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Briefing – How to integrate indoor environmental quality within national long-term renovation strategies

Indoor environmental quality (IEQ) has a direct effect on our health, comfort, wellbeing and productivity. It is therefore an important parameter to include in long-term renovation strategies. The major determinants of IEQ are indoor air quality, thermal comfort, daylight and acoustic comfort and they all play an important role in ensuring the quality of life and general wellbeing of building occupants.

About 2.2 million Europeans have asthma because of their living conditions and 110 million live in buildings with high concentrations of hazardous pollutants due to inadequate levels of ventilation. Increasing indoor comfort and air quality can reduce illnesses and premature deaths associated with living in cold and damp homes. This in turn reduces pressure on healthcare and social services, with related benefits including fewer days of work missed, shorter hospital stays and improved educational performance.

Since we spend about 90% of our time indoors, it is crucial to ensure suitable levels of IEQ to promote healthy and comfortable indoor environments. Building legislation, and in particular the upcoming long-term renovation strategies (required in the amended EPBD), is a starting point.

BPIE demonstrates in this briefing how the EPBD can be an opportunity to ensure healthy comfortable indoor environments are integrated into national long-term renovation strategies.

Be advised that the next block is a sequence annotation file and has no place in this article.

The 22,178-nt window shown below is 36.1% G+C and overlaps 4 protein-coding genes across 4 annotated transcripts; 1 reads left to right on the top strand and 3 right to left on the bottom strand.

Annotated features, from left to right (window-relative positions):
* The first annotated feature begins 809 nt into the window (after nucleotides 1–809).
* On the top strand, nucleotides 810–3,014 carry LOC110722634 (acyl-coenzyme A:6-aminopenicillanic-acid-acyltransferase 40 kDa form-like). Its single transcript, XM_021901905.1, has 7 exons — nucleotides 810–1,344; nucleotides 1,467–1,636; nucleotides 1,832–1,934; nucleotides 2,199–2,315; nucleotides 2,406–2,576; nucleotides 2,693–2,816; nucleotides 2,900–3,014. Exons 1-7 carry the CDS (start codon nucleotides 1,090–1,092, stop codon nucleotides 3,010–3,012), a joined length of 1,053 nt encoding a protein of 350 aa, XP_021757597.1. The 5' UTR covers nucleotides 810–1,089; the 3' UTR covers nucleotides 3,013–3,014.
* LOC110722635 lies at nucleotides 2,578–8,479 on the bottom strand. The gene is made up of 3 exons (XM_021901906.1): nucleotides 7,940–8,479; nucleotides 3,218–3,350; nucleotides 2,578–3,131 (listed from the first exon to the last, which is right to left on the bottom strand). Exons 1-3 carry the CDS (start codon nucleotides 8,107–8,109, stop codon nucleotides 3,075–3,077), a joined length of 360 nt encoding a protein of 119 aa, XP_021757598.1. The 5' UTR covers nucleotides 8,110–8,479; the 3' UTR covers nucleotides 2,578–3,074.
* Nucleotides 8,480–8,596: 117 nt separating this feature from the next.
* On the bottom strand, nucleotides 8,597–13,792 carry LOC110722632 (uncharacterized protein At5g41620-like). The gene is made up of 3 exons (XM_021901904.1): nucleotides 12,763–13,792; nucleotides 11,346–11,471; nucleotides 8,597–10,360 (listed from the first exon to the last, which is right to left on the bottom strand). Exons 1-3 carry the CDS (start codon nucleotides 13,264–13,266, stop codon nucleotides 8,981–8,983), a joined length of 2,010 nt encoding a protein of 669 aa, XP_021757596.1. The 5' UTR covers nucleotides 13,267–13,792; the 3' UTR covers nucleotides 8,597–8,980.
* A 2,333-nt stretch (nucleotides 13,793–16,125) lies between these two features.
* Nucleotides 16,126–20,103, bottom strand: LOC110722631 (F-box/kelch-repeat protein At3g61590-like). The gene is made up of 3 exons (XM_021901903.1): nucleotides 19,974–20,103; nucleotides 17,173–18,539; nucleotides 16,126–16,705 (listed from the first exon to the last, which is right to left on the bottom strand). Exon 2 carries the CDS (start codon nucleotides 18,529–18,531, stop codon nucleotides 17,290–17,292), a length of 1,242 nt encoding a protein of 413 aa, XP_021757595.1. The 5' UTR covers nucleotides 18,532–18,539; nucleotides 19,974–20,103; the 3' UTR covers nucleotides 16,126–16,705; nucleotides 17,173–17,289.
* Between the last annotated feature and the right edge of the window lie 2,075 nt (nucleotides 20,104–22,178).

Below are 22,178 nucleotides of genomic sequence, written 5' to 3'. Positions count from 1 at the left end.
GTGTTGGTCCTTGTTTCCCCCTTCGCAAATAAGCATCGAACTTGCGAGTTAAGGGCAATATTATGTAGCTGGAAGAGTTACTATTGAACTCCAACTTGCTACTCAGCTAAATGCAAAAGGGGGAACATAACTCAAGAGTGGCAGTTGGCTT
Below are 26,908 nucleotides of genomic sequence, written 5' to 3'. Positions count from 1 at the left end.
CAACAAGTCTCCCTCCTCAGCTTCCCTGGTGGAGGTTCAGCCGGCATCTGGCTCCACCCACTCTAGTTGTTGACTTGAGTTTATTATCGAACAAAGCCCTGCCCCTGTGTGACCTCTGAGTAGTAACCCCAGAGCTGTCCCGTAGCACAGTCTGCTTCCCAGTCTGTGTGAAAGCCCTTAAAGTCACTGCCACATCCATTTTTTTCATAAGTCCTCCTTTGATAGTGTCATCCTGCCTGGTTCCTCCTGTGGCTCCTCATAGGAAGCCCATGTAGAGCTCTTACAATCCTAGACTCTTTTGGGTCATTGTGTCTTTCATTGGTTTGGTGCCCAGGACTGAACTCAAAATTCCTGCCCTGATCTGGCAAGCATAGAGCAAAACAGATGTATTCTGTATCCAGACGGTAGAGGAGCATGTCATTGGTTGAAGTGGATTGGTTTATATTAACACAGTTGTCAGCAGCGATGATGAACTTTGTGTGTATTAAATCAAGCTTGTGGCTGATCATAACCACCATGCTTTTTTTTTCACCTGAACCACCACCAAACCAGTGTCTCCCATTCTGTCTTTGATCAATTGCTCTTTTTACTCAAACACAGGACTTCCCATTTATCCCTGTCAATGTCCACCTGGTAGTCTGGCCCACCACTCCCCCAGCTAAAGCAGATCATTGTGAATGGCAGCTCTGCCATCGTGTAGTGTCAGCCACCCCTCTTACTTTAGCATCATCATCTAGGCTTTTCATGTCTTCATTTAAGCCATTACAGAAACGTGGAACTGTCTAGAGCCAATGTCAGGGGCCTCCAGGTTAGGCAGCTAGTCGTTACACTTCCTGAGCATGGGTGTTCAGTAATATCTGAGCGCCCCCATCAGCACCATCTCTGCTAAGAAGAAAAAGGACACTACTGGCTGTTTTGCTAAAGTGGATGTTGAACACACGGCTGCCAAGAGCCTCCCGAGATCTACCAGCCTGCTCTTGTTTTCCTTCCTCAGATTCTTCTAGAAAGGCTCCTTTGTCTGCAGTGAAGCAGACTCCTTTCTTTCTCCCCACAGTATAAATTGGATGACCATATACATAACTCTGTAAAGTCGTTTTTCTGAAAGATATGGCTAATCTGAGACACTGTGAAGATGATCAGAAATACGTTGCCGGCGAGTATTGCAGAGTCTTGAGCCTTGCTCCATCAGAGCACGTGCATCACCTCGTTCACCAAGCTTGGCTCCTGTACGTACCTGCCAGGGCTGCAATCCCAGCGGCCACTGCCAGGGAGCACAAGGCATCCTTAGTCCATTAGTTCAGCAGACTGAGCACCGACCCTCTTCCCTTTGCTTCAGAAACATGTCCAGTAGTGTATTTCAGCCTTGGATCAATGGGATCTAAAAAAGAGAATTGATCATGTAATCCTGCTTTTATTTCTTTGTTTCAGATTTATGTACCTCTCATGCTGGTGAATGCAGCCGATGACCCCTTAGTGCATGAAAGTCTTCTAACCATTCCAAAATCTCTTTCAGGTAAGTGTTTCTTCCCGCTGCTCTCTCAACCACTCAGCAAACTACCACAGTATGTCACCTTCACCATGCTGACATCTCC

Indoor environmental quality (IEQ) has a direct effect on our health, comfort, wellbeing and productivity. It is therefore an important parameter to include in long-term renovation strategies. The major determinants of IEQ are indoor air quality, thermal comfort, daylight and acoustic comfort and they all play an important role in ensuring the quality of life and general wellbeing of building occupants.

The EU’s main legislation in this area, the amended Energy Performance of Buildings Directive (EPBD, 2018/844), mentions that energy performance requirements defined by governments in all EU countries should optimise health, indoor air quality and comfort levels. The directive doesn’t specify how to achieve satisfactory IEQ and harmonise indoor comfort requirements across Member States, but it provides a great opportunity to integrate IEQ and energy performance.

Now that the directive must be transposed into national legislation (by March 2020), there are great opportunities to increase the importance of IEQ.

EU Member States should ensure they:

  • include measures promoting IEQ in long-term renovation strategies
  • integrate IEQ in Energy Performance Certificates (EPCs)
  • reform the cost-optimal methodology & include parameters to evaluate the impacts on IEQ
  • ensure compliance and quality control measures to help achieve satisfactory IEQ

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